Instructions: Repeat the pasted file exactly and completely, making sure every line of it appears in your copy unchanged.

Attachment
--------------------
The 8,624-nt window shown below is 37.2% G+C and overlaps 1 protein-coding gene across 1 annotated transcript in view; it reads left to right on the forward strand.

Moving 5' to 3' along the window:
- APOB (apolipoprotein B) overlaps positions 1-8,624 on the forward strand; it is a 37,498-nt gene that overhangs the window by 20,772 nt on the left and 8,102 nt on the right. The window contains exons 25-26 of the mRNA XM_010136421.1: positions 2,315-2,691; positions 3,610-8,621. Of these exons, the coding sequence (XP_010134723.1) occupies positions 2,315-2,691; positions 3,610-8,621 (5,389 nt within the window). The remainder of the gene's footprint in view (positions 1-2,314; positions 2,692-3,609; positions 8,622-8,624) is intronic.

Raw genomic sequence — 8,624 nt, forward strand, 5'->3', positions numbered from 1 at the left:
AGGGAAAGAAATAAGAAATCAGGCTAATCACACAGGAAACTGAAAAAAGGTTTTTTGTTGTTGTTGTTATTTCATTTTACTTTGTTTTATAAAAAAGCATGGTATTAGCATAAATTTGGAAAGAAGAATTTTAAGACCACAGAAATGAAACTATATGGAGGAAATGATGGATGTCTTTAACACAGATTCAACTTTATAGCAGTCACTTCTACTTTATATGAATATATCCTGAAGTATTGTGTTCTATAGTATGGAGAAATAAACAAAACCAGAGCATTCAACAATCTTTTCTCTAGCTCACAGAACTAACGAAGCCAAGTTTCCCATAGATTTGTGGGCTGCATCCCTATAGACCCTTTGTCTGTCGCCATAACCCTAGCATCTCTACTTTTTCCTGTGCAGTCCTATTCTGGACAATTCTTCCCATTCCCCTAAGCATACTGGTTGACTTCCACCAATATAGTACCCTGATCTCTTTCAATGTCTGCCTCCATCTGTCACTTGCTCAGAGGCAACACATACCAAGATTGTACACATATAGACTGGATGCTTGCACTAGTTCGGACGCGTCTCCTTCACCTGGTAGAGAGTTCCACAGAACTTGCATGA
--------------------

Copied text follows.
The 8,624-nt window shown below is 37.2% G+C and overlaps 1 protein-coding gene across 1 annotated transcript in view; it reads left to right on the forward strand.

Moving 5' to 3' along the window:
- APOB (apolipoprotein B) overlaps positions 1-8,624 on the forward strand; it is a 37,498-nt gene that overhangs the window by 20,772 nt on the left and 8,102 nt on the right. The window contains exons 25-26 of the mRNA XM_010136421.1: positions 2,315-2,691; positions 3,610-8,621. Of these exons, the coding sequence (XP_010134723.1) occupies positions 2,315-2,691; positions 3,610-8,621 (5,389 nt within the window). The remainder of the gene's footprint in view (positions 1-2,314; positions 2,692-3,609; positions 8,622-8,624) is intronic.

Raw genomic sequence — 8,624 nt, forward strand, 5'->3', positions numbered from 1 at the left:
AGGGAAAGAAATAAGAAATCAGGCTAATCACACAGGAAACTGAAAAAAGGTTTTTTGTTGTTGTTGTTATTTCATTTTACTTTGTTTTATAAAAAAGCATGGTATTAGCATAAATTTGGAAAGAAGAATTTTAAGACCACAGAAATGAAACTATATGGAGGAAATGATGGATGTCTTTAACACAGATTCAACTTTATAGCAGTCACTTCTACTTTATATGAATATATCCTGAAGTATTGTGTTCTATAGTATGGAGAAATAAACAAAACCAGAGCATTCAACAATCTTTTCTCTAGCTCACAGAACTAACGAAGCCAAGTTTCCCATAGATTTGTGGGCTGCATCCCTATAGACCCTTTGTCTGTCGCCATAACCCTAGCATCTCTACTTTTTCCTGTGCAGTCCTATTCTGGACAATTCTTCCCATTCCCCTAAGCATACTGGTTGACTTCCACCAATATAGTACCCTGATCTCTTTCAATGTCTGCCTCCATCTGTCACTTGCTCAGAGGCAACACATACCAAGATTGTACACATATAGACTGGATGCTTGCACTAGTTCGGACGCGTCTCCTTCACCTGGTAGAGAGTTCCACAGAACTTGCATGA